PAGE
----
Having worked with MI and his family for the last 4 years, and having worked with numerous other refugees, this is not the case. They have been recognised as refugees as they have had to leave their home, it is a matter of necessity, not of choice. There is no pull factor, it is a push factor – they are forced to flee their own countries because of the conflict or danger they find themselves in.

Indeed, in allowing the appeal in AT, Mr. Justice McCloskey, the then President of the Upper Tribunal commented:

Furthermore, if family reunification cannot be achieved in the United Kingdom, M will be driven to consider alternatives, some of them manifestly dangerous given his youth and unaccompanied and unsupported status. These include the precarious journey involved in attempting to reunite with the Appellants wherever they may be at present. The evidence points to the probability that they are either in Khartoum or the UNHCR refugee camp several hundred kilometres away. The situations in both locations are fraught with danger and imbued with deprivation. Reunification of this family in their country of origin, Eritrea, is not a feasible possibility, having regard to the factual framework rehearsed in [5] - [9] above. [37]

I consider it distinctly possible that if family reunification cannot be secured in the United Kingdom, the sponsor will depart these shores in the dangerous pursuit of one of the alternatives mooted above. This would deprive him of the protections which he has obtained as a result of being recognised a refugee. This would be manifestly undesirable for him, contrary to the public interest and incompatible with the philosophy and rationale of the Refugee Convention. It would also expose him to a risk of violating his Convention rights, in particular those protected by Articles 3 and 4. In the real world, recognition of this possibility is far from fanciful. I consider this to be a potent factor in the balancing exercise. Resort to this Tribunal is very much a measure of last resort for him. [38]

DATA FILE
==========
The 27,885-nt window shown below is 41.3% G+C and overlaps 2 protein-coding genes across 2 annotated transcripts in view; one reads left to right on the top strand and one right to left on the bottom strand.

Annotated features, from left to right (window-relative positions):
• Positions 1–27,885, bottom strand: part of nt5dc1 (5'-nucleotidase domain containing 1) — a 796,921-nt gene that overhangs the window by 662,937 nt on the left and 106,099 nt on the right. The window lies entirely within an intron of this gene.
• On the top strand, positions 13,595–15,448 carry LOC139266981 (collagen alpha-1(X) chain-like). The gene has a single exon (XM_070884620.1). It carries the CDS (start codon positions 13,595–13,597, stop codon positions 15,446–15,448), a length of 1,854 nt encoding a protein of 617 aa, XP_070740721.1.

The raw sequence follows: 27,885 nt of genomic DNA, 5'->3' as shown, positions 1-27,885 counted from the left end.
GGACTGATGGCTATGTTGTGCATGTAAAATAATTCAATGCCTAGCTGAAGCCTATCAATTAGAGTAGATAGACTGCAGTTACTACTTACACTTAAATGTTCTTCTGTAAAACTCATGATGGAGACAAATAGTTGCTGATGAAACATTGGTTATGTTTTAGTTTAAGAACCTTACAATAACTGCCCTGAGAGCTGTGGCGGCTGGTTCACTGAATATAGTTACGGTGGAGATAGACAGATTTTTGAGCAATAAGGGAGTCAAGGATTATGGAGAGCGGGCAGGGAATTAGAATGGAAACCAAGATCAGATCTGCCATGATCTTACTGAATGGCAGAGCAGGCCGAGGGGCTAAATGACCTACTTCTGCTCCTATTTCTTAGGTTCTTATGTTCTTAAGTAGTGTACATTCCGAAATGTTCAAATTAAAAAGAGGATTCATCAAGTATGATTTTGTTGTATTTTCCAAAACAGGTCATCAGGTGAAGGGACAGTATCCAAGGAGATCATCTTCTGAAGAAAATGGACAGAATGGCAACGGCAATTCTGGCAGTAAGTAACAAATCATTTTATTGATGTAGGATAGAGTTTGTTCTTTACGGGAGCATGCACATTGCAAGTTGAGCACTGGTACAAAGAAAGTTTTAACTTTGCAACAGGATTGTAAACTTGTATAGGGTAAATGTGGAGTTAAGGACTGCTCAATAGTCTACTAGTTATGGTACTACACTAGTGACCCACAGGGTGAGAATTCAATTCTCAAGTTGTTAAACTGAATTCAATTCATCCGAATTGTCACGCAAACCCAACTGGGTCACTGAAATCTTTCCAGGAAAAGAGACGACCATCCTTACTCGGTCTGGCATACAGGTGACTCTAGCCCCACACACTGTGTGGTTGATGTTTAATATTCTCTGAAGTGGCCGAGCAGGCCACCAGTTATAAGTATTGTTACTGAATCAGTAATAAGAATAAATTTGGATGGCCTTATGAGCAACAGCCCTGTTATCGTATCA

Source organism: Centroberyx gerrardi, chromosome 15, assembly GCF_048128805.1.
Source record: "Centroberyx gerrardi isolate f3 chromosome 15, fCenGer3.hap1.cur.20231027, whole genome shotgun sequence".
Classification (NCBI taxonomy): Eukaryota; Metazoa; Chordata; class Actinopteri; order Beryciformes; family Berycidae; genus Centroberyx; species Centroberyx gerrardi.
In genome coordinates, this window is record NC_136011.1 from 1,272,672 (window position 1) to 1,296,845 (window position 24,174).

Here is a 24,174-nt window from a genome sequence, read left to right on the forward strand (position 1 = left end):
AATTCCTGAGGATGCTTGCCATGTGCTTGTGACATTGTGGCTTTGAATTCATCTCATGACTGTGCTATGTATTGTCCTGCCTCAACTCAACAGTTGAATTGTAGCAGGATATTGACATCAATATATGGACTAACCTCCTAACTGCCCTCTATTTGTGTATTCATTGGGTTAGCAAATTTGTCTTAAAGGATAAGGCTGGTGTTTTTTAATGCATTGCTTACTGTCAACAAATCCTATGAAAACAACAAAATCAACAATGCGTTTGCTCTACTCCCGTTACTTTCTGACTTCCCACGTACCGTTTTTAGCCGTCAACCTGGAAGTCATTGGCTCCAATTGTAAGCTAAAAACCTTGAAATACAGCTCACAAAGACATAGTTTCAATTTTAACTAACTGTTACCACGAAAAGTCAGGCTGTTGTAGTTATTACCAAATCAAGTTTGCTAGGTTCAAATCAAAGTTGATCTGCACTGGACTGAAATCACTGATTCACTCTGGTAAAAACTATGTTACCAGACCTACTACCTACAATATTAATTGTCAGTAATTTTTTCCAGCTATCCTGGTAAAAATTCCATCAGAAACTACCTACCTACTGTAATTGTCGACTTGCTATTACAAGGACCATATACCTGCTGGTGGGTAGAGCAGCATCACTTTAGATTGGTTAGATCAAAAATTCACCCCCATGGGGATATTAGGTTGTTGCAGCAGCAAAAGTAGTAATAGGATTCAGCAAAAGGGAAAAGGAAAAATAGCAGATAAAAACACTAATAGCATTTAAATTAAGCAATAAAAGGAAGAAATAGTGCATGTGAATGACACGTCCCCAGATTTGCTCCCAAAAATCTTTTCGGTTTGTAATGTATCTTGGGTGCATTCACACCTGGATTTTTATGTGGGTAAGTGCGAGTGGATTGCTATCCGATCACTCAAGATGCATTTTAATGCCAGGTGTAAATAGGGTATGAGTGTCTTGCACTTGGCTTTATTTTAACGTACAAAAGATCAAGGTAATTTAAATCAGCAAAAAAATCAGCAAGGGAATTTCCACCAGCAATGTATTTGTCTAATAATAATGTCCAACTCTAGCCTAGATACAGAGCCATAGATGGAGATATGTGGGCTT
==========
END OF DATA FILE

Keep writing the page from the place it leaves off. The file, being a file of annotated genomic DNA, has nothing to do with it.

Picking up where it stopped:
We call on the government to ensure that this important Bill becomes law, so that children like M can obtain security and stability and achieve their potential without experiencing fear of what might be happening to their loved ones.


Nicola Burgess

Legal Director